2019 INC. 5000 RANK: 349
HEADQUARTERS: Seattle, WA
YEAR FOUNDED: 2013
2018 REVENUE: $10.4 Million
3-YEAR GROWTH: 1,317%
Sartorial frustration--and some encouragement from her wife, Naomi Gonzalez--drove Fran Dunaway to launch a clothing line for women with a masculine streak. But when the couple noticed that it was boxer briefs--not button-up shirts--that were flying off the shelves, they realized they had found their hero. --As told to Kate Rockwood
Fran: I wanted a cool button-up shirt, like a Ben Sherman or Robert Graham, and I couldn't find it.
Naomi: I encouraged her to start the business because, well, she was complaining so much.
Fran: Neither of us was looking for a new job--I was an executive producer for a political media strategy firm, and Naomi was a massage therapist. We picked the name TomboyX because Naomi and I both identified as tomboys as kids, and we launched a Kickstarter to raise $75,000 in 30 days.
In that first month, we almost quit. We started with this bang, and then the response energy dipped. By week four, we had basically decided to walk away, when our friend said: "You're not quitting." So we threw ourselves into that week--being funny, trying to get people's attention--and we pushed it over the line.
Honestly, that was a terrifying moment. I was 53, and suddenly I had to not run out of money and to not screw it up. You're looking at a bank account that's dwindling, and it's so easy to doubt yourself. My parents are from Mississippi and I have a small rental home there, and we'd joke about that being our backup retirement plan.
Naomi: We had some friends early on who thought TomboyX wasn't a great name. They worried we'd turn people off.
Fran: But we noticed almost immediately that the name was attracting a lot of attention. So we tried putting it on different things: shoes, belts, hats. Naomi handled customer service calls, and she said someone had called asking us to make boxer briefs for women. I typed "boxer briefs for women" into a department-store site, and the only thing that came up was Spanx. I'm pretty sure that's not what most tomboys want. So we decided to order 600 pairs of underwear, adapted specifically for women, and we had 450 pairs sell before the inventory even arrived at our office. The shirts were selling fine, but when we started selling underwear, our revenue tripled in six months.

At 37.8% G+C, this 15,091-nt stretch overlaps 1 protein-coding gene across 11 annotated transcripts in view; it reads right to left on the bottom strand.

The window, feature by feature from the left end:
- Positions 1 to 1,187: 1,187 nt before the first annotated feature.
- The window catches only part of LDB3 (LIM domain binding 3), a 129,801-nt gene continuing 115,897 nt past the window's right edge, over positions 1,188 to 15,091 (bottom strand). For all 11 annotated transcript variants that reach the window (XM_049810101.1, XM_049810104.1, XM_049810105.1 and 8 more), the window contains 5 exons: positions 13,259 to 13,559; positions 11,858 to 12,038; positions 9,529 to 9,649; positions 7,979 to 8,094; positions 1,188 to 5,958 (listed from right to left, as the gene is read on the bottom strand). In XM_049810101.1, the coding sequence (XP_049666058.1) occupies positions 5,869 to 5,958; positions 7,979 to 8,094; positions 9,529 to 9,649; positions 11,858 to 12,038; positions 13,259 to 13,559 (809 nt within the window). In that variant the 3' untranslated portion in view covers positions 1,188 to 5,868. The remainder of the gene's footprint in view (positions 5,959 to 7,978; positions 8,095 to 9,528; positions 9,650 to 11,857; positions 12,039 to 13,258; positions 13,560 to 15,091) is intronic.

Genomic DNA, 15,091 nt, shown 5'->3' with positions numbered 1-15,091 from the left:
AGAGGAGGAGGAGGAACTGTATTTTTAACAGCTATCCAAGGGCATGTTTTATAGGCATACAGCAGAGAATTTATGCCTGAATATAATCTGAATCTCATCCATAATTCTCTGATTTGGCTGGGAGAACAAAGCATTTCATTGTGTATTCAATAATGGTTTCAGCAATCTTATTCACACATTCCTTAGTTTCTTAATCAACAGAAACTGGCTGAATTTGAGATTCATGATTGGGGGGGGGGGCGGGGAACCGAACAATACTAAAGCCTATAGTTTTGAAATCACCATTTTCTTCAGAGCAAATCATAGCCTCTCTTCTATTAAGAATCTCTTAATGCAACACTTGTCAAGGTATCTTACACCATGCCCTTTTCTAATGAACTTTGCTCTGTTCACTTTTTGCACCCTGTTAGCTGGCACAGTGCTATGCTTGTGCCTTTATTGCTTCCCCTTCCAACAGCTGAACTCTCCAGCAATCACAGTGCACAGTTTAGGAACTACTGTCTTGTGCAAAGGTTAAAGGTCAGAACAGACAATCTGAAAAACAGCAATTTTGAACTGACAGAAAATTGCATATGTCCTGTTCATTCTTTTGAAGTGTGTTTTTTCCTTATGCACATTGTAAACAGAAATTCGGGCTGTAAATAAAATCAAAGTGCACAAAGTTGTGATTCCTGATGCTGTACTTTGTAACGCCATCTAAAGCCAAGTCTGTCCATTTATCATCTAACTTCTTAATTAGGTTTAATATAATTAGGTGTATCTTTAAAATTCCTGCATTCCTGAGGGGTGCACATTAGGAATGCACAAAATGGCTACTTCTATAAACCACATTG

Naomi: We met with the founder of Tommy Bahama, who told us: "Find your hero product and go deep with it. Build a strong following." With underwear, we thought we'd hit a vein, but we'd hit an artery. It just took off.
Fran: In 2015, we joined MergeLane, an accelerator in Boulder, Colorado, and, through a cash-equity split, got branding help from ad agency Crispin Porter + Bogusky. That was our rainbow-unicorn opportunity. Naomi and I really wrapped our minds around the idea that this was a true business, and we recentered the entire brand on underwear. We're not telling anyone--tomboys or women or men or gender-neutral people--how to be cool. We think you're cool the way you are, and underwear is this perfect "next to your skin" layer to affirm that. That extends beyond gender, to size and complexion. We're not for everybody--but we are for anybody.
Because our hero product started with a customer suggestion, we're a bit obsessed with customer input. To have people tell you this is the first time they've felt comfortable in their own skin? That stirs this deep sense of responsibility. Our latest category, swimwear, came from customers saying they were hungry for something they could wear to the beach. You don't know what you're going to hear until you listen.
We were in our office one day when this 11-year-old, Zoey, came in with her parents. She was from Cheyenne, Wyoming, and taking an RV trip with her family, and she begged them to stop in Seattle so she could visit our headquarters. She had us all in tears, the brand meant so much to this young tomboy in Wyoming. Zoey was the first girl to make the local football team. She was wearing TomboyX temporary tattoos under her football helmet when she hit the field.
Finding Comfort In Their Own Skin
Before starting our company we were: An executive producer for a political media strategy firm (Fran) and a massage therapist (Naomi).
How to cope with stress: Laughter.
The most important social media platform for our business: Facebook.
Biggest challenge facing your business today? Attracting and retaining employees.
Naomi on working with her wife: We each try to boss each other around. I wind up being on the losing end of that more often than not. She's really good at it.